After TCS staff members Jill Glenn, Katia Mitova and Saraheva Monroe became the first-ever winners of the new President's Vision Award, they said something telling.
Each of them had nominated other staff members for the award, which recognizes employees for fulfilling The Chicago School's mission, and hoped their nominees would win.
That collegial, make-others-look-good spirit exemplifies some of the qualities that won them the award. Their co-workers praised them for engaging and serving others. It was this sense of community, which, along with education, innovation and service, make up the core school values and the criteria for the honor.
"Nominees were judged on how well they demonstrated at least three of those four values," explained Susan Craig, associate vice president for human resources.
For example, they might demonstrate the value of innovation by employing creative ideas that reduce costs, or demonstrate the value of service by participating on committees not related to their positions.
"The award not only recognizes employees' values and hard work, she added, "it boosts morale."
"The award originated when the Human Resources Department received feedback on an employee survey that noted the school made annual awards to distinguished faculty, yet did not have similar recognition for staff," said Curt Allee, human resources generalist.
"We mulled it over for awhile, and the process for the President's Vision Award went through several iterations," he said. "We looked at criteria and landed on the idea of basing it on the four values."
To make the first-year effort successful, the school needed to raise awareness of the award and generate lots of nominations. So in May, it kicked off announcing the event with posters, email blasts, balloons, and chocolate bars.
"HR put our own labels on candy bars and handed them to everybody. The instructions on how to nominate people were right on the label," Craig said.
Craig and Allee were happy with the 35 nominations that came in by the June 15 deadline, and turned them in to the selection committee, which consisted of Ted Scholz, Louvenia Hardaway, Amanda Kim, Colette Landry and Johanna Atienza.
"For the most part, the nominations were very well-written," Atienza said. "The people doing the nominating were very thoughtful and descriptive and submitted specific examples of how the nominees exemplified every value."
Dr. Michael Horowitz announced the award recipients at the school's 30th anniversary celebration and employee appreciation luncheon on Sept. 30. Dr. Horowitz presented each winner with a check for $1,500 and an award designed by employee Robert Cleve. Though Cleve works full time in the Office of Applied Professional Practice, he is also a glass artist who has a studio in the Ravenswood neighborhood.
Jill Glenn's nominators praised her dedication to finding meaningful community service positions for students, her willingness to arrive at work at 6 a.m. Tuesdays so she can volunteer at an after-school program and her commitment to continuous learning. She has worked at The Chicago School for three years.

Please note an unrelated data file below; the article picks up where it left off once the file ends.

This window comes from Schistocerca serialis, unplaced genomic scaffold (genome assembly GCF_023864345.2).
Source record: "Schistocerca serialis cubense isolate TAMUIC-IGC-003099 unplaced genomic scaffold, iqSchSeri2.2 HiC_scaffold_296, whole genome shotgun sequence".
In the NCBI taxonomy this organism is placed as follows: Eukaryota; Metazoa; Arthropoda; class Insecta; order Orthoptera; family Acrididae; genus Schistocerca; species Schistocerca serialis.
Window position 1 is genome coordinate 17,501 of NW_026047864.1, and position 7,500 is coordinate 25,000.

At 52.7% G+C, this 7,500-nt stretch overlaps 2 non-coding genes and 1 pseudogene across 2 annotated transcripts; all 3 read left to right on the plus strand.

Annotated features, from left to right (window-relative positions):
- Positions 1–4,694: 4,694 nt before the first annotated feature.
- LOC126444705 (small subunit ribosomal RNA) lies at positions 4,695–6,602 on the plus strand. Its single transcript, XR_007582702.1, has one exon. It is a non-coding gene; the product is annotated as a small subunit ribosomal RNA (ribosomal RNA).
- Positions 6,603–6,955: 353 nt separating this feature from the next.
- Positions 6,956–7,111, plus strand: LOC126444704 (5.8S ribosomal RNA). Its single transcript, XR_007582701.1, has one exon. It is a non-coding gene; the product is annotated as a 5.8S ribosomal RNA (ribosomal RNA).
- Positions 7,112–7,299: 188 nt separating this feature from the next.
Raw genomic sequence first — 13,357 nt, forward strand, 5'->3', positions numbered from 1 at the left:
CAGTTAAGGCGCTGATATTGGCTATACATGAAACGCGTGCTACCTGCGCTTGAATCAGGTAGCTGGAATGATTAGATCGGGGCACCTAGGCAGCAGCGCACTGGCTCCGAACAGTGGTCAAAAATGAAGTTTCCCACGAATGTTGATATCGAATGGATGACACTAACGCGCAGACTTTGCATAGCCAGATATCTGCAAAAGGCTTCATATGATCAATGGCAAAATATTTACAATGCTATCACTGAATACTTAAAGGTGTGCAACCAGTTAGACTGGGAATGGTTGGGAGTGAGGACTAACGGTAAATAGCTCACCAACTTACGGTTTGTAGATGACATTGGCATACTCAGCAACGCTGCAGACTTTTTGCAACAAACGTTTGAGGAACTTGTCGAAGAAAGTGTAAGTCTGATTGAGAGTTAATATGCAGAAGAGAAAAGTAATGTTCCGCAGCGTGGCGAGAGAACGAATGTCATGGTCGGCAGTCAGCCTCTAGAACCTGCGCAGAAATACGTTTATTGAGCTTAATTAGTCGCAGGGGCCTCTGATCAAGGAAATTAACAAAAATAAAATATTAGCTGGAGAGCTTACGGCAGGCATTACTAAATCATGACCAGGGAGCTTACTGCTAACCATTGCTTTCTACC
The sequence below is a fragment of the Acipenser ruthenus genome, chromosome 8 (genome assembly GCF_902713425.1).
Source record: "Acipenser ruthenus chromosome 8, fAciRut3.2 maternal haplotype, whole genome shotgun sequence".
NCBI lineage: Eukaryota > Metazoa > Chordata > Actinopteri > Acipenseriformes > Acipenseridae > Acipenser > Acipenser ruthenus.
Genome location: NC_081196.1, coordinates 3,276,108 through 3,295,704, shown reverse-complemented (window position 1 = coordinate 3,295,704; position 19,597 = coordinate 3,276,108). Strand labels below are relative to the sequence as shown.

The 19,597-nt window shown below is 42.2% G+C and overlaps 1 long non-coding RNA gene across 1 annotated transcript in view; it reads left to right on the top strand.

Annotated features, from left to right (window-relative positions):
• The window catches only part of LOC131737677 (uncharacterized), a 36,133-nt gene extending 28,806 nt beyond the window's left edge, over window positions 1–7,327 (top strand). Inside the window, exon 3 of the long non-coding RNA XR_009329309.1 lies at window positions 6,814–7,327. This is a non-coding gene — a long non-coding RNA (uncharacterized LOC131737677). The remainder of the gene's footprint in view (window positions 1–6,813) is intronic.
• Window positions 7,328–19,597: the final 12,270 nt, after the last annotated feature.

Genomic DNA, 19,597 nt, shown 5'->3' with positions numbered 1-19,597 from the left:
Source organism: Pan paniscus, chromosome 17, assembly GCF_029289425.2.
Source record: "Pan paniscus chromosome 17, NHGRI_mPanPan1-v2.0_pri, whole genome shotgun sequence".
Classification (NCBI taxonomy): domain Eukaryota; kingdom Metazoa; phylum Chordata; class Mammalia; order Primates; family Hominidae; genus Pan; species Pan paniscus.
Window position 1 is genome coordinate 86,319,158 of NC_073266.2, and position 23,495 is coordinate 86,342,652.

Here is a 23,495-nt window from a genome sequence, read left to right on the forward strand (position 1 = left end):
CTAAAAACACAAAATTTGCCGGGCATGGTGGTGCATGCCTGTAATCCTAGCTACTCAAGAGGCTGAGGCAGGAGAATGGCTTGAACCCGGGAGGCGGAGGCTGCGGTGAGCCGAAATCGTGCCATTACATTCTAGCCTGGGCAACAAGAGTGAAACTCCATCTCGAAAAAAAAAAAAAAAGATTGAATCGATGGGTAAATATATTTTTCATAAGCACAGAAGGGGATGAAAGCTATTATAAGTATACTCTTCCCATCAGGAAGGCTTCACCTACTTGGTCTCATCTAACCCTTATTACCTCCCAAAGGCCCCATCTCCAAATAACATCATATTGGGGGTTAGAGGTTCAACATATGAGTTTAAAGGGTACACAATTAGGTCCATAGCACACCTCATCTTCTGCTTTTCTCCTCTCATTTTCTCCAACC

The thing about The Chicago School is, if you have an idea, people listen," said Glenn, director of community partnerships, citing the examples of how both the Forensic Center and the ABA school started as ideas that TCS faculty suggested. "It's amazing to see how quickly thoughts turn into ideas and action," she added.
Katia Mitova's nominators said she not only excels at her core responsibilities of teaching students to write and research, she anticipates students' needs and created online tutorials. She also helped sharpen students' critical thinking skills by resurrecting the Socratic Roundtable and instituting two seminars, Starting from Scratch and Storytelling in Psychology.
"People here want to do their best. Everyone here tries to go beyond their job requirements, I think," said Mitova, assistant director of the Center for Academic Excellence, who has been at TCS just shy of three years.
Saraheva Monroe's nominators lauded the fact her efforts in creating a new web portal (eGo), identifying new software, harnessing social media, etc., have increased the number of inquiries about the school by 134 percent-from 5,200 last year to 12,000 this year.
"I think The Chicago School does a great job motivating employees," said Monroe, who has served as the director of interactive marketing since February 2008. "HR looked to the community to nominate their peers, and it makes it even better to know that those I work with most closely appreciate my work."
In addition to the winners' comments about high morale and motivation, The Chicago School recently received recognition from an independent source.
In July, The Chronicle of Higher Education named TCS to its annual list of "Great Colleges to Work For." It chose schools for the list based on compensation, benefits, faculty/administration relations and overall job satisfaction.
For more information on the President's Vision Award, contact Susan Craig at firstname.lastname@example.org